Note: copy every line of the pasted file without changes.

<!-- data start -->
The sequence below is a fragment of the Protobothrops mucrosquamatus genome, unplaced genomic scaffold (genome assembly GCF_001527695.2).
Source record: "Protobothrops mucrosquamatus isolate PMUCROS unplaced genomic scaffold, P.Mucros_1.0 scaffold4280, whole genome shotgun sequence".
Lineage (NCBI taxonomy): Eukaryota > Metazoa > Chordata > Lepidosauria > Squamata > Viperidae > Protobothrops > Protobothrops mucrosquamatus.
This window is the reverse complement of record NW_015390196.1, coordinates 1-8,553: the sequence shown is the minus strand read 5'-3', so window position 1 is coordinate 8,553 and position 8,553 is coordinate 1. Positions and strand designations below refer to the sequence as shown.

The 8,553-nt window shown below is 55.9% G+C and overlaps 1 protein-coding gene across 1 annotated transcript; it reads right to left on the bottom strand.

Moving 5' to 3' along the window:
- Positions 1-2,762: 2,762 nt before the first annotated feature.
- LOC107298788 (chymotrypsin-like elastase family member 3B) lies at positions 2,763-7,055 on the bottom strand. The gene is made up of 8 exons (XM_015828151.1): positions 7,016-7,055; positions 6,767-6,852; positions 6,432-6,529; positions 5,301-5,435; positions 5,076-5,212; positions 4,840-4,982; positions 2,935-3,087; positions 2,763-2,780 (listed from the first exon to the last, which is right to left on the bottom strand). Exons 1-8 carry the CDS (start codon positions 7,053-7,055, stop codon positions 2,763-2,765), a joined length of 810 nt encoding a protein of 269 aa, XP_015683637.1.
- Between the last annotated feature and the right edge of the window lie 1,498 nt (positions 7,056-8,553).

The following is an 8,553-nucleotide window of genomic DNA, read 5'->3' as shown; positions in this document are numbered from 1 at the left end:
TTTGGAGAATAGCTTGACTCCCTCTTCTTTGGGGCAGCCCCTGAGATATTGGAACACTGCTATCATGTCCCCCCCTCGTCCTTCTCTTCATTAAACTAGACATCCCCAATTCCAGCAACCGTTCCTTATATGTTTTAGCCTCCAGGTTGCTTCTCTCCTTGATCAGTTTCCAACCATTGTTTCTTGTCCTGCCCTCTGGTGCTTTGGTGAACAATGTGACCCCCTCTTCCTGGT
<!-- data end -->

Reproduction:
The sequence below is a fragment of the Protobothrops mucrosquamatus genome, unplaced genomic scaffold (genome assembly GCF_001527695.2).
Source record: "Protobothrops mucrosquamatus isolate PMUCROS unplaced genomic scaffold, P.Mucros_1.0 scaffold4280, whole genome shotgun sequence".
Lineage (NCBI taxonomy): Eukaryota > Metazoa > Chordata > Lepidosauria > Squamata > Viperidae > Protobothrops > Protobothrops mucrosquamatus.
This window is the reverse complement of record NW_015390196.1, coordinates 1-8,553: the sequence shown is the minus strand read 5'-3', so window position 1 is coordinate 8,553 and position 8,553 is coordinate 1. Positions and strand designations below refer to the sequence as shown.

The 8,553-nt window shown below is 55.9% G+C and overlaps 1 protein-coding gene across 1 annotated transcript; it reads right to left on the bottom strand.

Moving 5' to 3' along the window:
- Positions 1-2,762: 2,762 nt before the first annotated feature.
- LOC107298788 (chymotrypsin-like elastase family member 3B) lies at positions 2,763-7,055 on the bottom strand. The gene is made up of 8 exons (XM_015828151.1): positions 7,016-7,055; positions 6,767-6,852; positions 6,432-6,529; positions 5,301-5,435; positions 5,076-5,212; positions 4,840-4,982; positions 2,935-3,087; positions 2,763-2,780 (listed from the first exon to the last, which is right to left on the bottom strand). Exons 1-8 carry the CDS (start codon positions 7,053-7,055, stop codon positions 2,763-2,765), a joined length of 810 nt encoding a protein of 269 aa, XP_015683637.1.
- Between the last annotated feature and the right edge of the window lie 1,498 nt (positions 7,056-8,553).

The following is an 8,553-nucleotide window of genomic DNA, read 5'->3' as shown; positions in this document are numbered from 1 at the left end:
TTTGGAGAATAGCTTGACTCCCTCTTCTTTGGGGCAGCCCCTGAGATATTGGAACACTGCTATCATGTCCCCCCCTCGTCCTTCTCTTCATTAAACTAGACATCCCCAATTCCAGCAACCGTTCCTTATATGTTTTAGCCTCCAGGTTGCTTCTCTCCTTGATCAGTTTCCAACCATTGTTTCTTGTCCTGCCCTCTGGTGCTTTGGTGAACAATGTGACCCCCTCTTCCTGGT